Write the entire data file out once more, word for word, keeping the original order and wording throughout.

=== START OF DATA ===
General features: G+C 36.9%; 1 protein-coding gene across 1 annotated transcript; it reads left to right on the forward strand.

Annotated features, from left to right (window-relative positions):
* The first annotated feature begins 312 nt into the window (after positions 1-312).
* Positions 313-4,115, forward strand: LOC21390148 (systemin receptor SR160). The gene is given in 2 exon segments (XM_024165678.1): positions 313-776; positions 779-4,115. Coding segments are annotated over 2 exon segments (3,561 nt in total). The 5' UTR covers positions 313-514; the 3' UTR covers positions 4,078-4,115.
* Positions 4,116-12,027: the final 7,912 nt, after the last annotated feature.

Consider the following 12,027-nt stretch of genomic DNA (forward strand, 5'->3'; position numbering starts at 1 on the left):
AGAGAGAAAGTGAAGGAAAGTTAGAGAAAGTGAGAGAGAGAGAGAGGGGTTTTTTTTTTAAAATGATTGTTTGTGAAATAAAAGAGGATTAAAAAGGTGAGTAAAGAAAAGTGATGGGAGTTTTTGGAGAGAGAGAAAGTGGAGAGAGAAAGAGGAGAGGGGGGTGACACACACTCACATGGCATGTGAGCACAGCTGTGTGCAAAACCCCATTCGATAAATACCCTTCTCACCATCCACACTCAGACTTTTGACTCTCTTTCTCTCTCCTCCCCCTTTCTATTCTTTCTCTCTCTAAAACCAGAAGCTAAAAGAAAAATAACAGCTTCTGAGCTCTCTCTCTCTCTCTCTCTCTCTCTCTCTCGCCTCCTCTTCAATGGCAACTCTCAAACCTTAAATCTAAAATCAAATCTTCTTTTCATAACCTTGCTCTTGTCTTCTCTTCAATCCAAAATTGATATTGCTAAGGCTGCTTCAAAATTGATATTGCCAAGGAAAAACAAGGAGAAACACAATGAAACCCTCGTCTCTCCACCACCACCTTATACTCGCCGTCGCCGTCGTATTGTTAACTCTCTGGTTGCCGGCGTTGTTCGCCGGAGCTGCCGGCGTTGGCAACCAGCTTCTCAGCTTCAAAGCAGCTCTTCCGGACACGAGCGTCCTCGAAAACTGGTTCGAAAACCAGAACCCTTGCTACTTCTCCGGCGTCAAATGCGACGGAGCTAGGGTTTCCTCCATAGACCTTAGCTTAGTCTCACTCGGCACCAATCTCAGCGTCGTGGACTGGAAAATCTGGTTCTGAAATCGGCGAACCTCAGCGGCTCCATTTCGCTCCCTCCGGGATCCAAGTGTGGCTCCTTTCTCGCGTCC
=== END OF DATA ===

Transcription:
General features: G+C 36.9%; 1 protein-coding gene across 1 annotated transcript; it reads left to right on the forward strand.

Annotated features, from left to right (window-relative positions):
* The first annotated feature begins 312 nt into the window (after positions 1-312).
* Positions 313-4,115, forward strand: LOC21390148 (systemin receptor SR160). The gene is given in 2 exon segments (XM_024165678.1): positions 313-776; positions 779-4,115. Coding segments are annotated over 2 exon segments (3,561 nt in total). The 5' UTR covers positions 313-514; the 3' UTR covers positions 4,078-4,115.
* Positions 4,116-12,027: the final 7,912 nt, after the last annotated feature.

Consider the following 12,027-nt stretch of genomic DNA (forward strand, 5'->3'; position numbering starts at 1 on the left):
AGAGAGAAAGTGAAGGAAAGTTAGAGAAAGTGAGAGAGAGAGAGAGGGGTTTTTTTTTTAAAATGATTGTTTGTGAAATAAAAGAGGATTAAAAAGGTGAGTAAAGAAAAGTGATGGGAGTTTTTGGAGAGAGAGAAAGTGGAGAGAGAAAGAGGAGAGGGGGGTGACACACACTCACATGGCATGTGAGCACAGCTGTGTGCAAAACCCCATTCGATAAATACCCTTCTCACCATCCACACTCAGACTTTTGACTCTCTTTCTCTCTCCTCCCCCTTTCTATTCTTTCTCTCTCTAAAACCAGAAGCTAAAAGAAAAATAACAGCTTCTGAGCTCTCTCTCTCTCTCTCTCTCTCTCTCTCTCGCCTCCTCTTCAATGGCAACTCTCAAACCTTAAATCTAAAATCAAATCTTCTTTTCATAACCTTGCTCTTGTCTTCTCTTCAATCCAAAATTGATATTGCTAAGGCTGCTTCAAAATTGATATTGCCAAGGAAAAACAAGGAGAAACACAATGAAACCCTCGTCTCTCCACCACCACCTTATACTCGCCGTCGCCGTCGTATTGTTAACTCTCTGGTTGCCGGCGTTGTTCGCCGGAGCTGCCGGCGTTGGCAACCAGCTTCTCAGCTTCAAAGCAGCTCTTCCGGACACGAGCGTCCTCGAAAACTGGTTCGAAAACCAGAACCCTTGCTACTTCTCCGGCGTCAAATGCGACGGAGCTAGGGTTTCCTCCATAGACCTTAGCTTAGTCTCACTCGGCACCAATCTCAGCGTCGTGGACTGGAAAATCTGGTTCTGAAATCGGCGAACCTCAGCGGCTCCATTTCGCTCCCTCCGGGATCCAAGTGTGGCTCCTTTCTCGCGTCC